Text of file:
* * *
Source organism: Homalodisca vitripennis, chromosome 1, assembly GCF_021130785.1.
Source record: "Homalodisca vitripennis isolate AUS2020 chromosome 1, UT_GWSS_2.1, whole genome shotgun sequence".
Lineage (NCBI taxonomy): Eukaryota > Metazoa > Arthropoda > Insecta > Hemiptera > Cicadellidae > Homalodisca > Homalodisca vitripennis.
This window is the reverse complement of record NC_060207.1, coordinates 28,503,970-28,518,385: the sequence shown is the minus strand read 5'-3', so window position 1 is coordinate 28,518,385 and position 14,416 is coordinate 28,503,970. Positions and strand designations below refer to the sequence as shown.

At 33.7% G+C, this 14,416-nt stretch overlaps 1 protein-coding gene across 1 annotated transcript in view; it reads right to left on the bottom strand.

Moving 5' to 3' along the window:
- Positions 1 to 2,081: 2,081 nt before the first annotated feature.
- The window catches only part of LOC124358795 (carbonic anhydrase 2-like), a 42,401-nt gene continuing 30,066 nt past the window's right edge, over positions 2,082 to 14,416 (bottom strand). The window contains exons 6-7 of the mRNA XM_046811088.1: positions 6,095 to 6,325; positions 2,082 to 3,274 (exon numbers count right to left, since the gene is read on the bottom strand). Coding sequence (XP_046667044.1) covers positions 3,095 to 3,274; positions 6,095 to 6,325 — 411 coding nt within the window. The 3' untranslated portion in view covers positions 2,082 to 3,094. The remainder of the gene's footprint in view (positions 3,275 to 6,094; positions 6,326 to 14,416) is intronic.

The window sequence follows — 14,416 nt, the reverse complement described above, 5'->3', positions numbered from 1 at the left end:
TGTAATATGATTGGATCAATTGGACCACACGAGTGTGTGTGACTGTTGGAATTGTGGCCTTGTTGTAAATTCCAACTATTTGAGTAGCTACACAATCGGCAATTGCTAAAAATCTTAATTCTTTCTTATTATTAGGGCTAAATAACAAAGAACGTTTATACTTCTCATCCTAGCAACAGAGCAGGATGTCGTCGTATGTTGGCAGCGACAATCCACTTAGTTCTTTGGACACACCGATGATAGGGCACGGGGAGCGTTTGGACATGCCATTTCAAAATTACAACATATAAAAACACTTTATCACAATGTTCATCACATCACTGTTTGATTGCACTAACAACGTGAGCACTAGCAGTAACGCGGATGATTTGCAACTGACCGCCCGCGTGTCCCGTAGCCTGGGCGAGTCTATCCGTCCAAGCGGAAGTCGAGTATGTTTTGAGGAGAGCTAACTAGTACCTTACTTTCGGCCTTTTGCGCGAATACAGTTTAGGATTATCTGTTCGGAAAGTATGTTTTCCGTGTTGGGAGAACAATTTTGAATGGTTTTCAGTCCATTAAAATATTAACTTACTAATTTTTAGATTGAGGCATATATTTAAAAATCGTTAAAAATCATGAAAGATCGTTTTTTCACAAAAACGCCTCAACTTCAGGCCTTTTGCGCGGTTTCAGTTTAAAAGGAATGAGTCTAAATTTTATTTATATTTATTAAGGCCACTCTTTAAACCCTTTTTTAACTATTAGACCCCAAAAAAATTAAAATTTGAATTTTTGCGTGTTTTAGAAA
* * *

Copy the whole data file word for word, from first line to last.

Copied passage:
Source organism: Homalodisca vitripennis, chromosome 1, assembly GCF_021130785.1.
Source record: "Homalodisca vitripennis isolate AUS2020 chromosome 1, UT_GWSS_2.1, whole genome shotgun sequence".
Lineage (NCBI taxonomy): Eukaryota > Metazoa > Arthropoda > Insecta > Hemiptera > Cicadellidae > Homalodisca > Homalodisca vitripennis.
This window is the reverse complement of record NC_060207.1, coordinates 28,503,970-28,518,385: the sequence shown is the minus strand read 5'-3', so window position 1 is coordinate 28,518,385 and position 14,416 is coordinate 28,503,970. Positions and strand designations below refer to the sequence as shown.

At 33.7% G+C, this 14,416-nt stretch overlaps 1 protein-coding gene across 1 annotated transcript in view; it reads right to left on the bottom strand.

Moving 5' to 3' along the window:
- Positions 1 to 2,081: 2,081 nt before the first annotated feature.
- The window catches only part of LOC124358795 (carbonic anhydrase 2-like), a 42,401-nt gene continuing 30,066 nt past the window's right edge, over positions 2,082 to 14,416 (bottom strand). The window contains exons 6-7 of the mRNA XM_046811088.1: positions 6,095 to 6,325; positions 2,082 to 3,274 (exon numbers count right to left, since the gene is read on the bottom strand). Coding sequence (XP_046667044.1) covers positions 3,095 to 3,274; positions 6,095 to 6,325 — 411 coding nt within the window. The 3' untranslated portion in view covers positions 2,082 to 3,094. The remainder of the gene's footprint in view (positions 3,275 to 6,094; positions 6,326 to 14,416) is intronic.

The window sequence follows — 14,416 nt, the reverse complement described above, 5'->3', positions numbered from 1 at the left end:
TGTAATATGATTGGATCAATTGGACCACACGAGTGTGTGTGACTGTTGGAATTGTGGCCTTGTTGTAAATTCCAACTATTTGAGTAGCTACACAATCGGCAATTGCTAAAAATCTTAATTCTTTCTTATTATTAGGGCTAAATAACAAAGAACGTTTATACTTCTCATCCTAGCAACAGAGCAGGATGTCGTCGTATGTTGGCAGCGACAATCCACTTAGTTCTTTGGACACACCGATGATAGGGCACGGGGAGCGTTTGGACATGCCATTTCAAAATTACAACATATAAAAACACTTTATCACAATGTTCATCACATCACTGTTTGATTGCACTAACAACGTGAGCACTAGCAGTAACGCGGATGATTTGCAACTGACCGCCCGCGTGTCCCGTAGCCTGGGCGAGTCTATCCGTCCAAGCGGAAGTCGAGTATGTTTTGAGGAGAGCTAACTAGTACCTTACTTTCGGCCTTTTGCGCGAATACAGTTTAGGATTATCTGTTCGGAAAGTATGTTTTCCGTGTTGGGAGAACAATTTTGAATGGTTTTCAGTCCATTAAAATATTAACTTACTAATTTTTAGATTGAGGCATATATTTAAAAATCGTTAAAAATCATGAAAGATCGTTTTTTCACAAAAACGCCTCAACTTCAGGCCTTTTGCGCGGTTTCAGTTTAAAAGGAATGAGTCTAAATTTTATTTATATTTATTAAGGCCACTCTTTAAACCCTTTTTTAACTATTAGACCCCAAAAAAATTAAAATTTGAATTTTTGCGTGTTTTAGAAA